Sunday, November 03, 2019
A phone call from an employee at the nursing home where my elderly sister resides informed me that they’ve put my sister on “alert status”. Her blood pressure had registered only 68 over 30-something. I tossed on a jacket and rushed there, entering my sister’s room to find her dozing lightly. She woke and weakly greeted me.
As I settled into her wheelchair, she asked, “What’s on your mind?”
“I’m worried about you.”
She thought a moment before shaking her head, “Don’t start counting me out.”
“I wouldn’t dream of it. Nobody ever counts you out.”
She nodded weakly and dozed off.
Our intermittent sentence-exchanges continued between her dozes and awakenings. In her non-alert moments, I tried to watch a football game on her television. She noticed this and reinforced my sense that she’d not been the one who tuned to that game by suddenly saying, “I don’t like college football.” When I asked why, she lacked the strength to verbalize an adequate response.
That’s when two nurses entered, one from the home and another from Hospice. The Hospice nurse checked my sister’s vitals. His reading of her blood pressure was 120/69, which is normal for her. When he said his BP cuff was new, the facility nurse decided that the facility’s BP machine was off and needed fixing. The Hospice nurse noted that my sister’s complexion and lips weren’t bluish, that her hands were warm but her toes slightly cold, perhaps because of slow circulation.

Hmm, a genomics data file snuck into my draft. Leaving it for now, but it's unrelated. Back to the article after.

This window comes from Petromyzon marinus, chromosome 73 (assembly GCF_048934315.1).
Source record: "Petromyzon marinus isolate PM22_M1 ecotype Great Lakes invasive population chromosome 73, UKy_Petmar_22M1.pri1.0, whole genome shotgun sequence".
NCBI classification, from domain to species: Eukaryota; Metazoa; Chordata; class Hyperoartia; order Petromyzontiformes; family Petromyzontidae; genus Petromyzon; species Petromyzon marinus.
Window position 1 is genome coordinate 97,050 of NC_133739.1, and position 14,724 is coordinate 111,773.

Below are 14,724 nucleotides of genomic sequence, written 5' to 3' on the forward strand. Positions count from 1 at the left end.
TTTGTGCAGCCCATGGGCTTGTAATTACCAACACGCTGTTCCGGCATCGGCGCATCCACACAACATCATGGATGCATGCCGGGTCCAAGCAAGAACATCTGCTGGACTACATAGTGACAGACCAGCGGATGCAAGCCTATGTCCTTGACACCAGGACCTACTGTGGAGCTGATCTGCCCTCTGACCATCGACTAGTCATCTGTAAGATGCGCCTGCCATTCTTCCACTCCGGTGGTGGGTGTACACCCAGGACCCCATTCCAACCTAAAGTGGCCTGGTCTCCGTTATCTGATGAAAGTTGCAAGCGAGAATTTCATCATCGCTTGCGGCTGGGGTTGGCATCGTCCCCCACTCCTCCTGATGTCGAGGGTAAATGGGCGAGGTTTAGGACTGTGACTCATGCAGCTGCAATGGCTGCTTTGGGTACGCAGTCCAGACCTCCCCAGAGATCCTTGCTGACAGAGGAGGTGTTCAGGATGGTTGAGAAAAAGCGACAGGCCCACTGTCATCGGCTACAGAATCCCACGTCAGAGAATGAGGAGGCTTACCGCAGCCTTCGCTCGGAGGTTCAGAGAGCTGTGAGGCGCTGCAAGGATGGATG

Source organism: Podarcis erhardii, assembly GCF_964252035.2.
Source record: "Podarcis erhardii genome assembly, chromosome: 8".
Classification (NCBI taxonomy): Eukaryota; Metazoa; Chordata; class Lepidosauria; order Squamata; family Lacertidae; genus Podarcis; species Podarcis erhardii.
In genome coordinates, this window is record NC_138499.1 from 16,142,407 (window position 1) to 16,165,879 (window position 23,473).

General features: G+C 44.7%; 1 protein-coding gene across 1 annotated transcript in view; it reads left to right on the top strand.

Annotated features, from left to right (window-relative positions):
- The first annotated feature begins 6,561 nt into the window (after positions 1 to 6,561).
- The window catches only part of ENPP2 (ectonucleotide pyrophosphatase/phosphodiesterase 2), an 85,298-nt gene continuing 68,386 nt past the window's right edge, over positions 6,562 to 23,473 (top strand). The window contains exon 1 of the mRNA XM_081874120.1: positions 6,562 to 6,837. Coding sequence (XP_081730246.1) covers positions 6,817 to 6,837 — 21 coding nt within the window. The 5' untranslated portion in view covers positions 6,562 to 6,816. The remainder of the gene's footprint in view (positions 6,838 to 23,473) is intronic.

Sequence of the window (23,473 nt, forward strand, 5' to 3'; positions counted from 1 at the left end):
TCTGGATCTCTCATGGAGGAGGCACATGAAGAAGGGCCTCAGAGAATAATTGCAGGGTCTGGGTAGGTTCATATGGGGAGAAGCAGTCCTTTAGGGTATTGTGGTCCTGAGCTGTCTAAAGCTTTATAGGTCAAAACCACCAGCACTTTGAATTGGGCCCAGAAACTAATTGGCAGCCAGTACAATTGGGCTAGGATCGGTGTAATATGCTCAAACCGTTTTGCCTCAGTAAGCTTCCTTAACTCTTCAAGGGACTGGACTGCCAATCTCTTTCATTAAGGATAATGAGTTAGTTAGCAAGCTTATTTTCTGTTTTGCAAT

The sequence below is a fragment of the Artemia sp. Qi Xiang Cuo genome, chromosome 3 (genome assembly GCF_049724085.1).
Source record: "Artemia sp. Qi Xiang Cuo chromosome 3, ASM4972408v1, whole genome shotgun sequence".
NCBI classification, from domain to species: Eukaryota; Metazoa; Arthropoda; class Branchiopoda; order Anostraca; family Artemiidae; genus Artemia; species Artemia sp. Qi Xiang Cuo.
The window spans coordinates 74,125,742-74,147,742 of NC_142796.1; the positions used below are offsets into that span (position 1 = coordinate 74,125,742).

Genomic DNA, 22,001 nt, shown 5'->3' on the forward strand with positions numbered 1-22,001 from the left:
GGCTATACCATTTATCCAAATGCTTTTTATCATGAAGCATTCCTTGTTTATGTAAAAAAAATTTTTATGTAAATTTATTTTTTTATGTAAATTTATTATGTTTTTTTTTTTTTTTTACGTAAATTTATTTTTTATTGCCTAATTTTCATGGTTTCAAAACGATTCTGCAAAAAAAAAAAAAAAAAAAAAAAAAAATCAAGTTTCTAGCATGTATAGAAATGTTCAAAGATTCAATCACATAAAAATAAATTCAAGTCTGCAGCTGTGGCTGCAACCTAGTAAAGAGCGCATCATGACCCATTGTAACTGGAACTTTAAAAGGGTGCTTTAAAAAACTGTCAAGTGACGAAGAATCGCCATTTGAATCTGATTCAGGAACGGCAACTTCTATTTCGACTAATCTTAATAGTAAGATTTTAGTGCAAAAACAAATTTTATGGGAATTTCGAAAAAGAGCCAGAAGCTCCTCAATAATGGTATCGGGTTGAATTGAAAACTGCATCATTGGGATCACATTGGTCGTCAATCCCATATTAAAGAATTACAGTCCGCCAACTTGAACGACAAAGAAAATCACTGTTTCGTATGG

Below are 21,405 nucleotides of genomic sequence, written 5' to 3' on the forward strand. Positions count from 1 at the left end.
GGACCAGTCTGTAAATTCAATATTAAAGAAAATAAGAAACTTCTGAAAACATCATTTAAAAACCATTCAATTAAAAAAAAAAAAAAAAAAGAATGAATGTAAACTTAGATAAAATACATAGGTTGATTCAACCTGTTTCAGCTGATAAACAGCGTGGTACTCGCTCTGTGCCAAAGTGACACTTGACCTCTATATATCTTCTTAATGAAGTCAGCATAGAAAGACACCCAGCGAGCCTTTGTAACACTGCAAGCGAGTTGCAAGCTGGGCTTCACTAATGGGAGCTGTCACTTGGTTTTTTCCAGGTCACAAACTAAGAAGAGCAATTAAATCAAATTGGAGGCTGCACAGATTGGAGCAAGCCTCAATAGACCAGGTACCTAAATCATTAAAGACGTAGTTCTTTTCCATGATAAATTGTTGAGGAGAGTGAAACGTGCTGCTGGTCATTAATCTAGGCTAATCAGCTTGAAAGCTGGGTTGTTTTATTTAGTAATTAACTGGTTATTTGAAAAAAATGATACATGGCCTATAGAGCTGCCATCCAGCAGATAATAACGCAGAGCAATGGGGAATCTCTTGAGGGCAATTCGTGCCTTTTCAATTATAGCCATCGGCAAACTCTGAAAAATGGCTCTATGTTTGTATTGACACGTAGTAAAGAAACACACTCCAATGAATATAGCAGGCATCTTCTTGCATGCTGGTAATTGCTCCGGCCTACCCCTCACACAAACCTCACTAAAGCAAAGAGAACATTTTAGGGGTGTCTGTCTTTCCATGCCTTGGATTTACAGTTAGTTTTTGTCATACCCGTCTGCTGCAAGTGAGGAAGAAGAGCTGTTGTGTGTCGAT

My sister’s condition was decent!
I’d been over-warned, but it felt important to be there. My sister said she felt well, was without pain and comfortable. The facility nurse commented that they’d earlier administered codeine for my sister’s pain. Now, I know for a fact that my sister rarely agrees to consume anything except her known daily five pills. I wondered how they had managed to encourage her to accept codeine and the nurse said, “In chocolate.”
After the nurses left, I sat watching my sister doze. She looked much like our mother at around the same age. Even her spoken words reminded me of Mom’s old age sounds and tones.
My sister’s admonishment, “Don’t count me out,” rings in my head. I recognize that she might recover, as has happened before when the odds seemed against her. But what’s also ringing is a “cautious maybe” that this time she won’t. I returned home reassured that for this moment she’s okay. Today, I’ll visit again.
Dear Friends: I’ve nixed old mixed feelings about a cherished and complex sister. Diana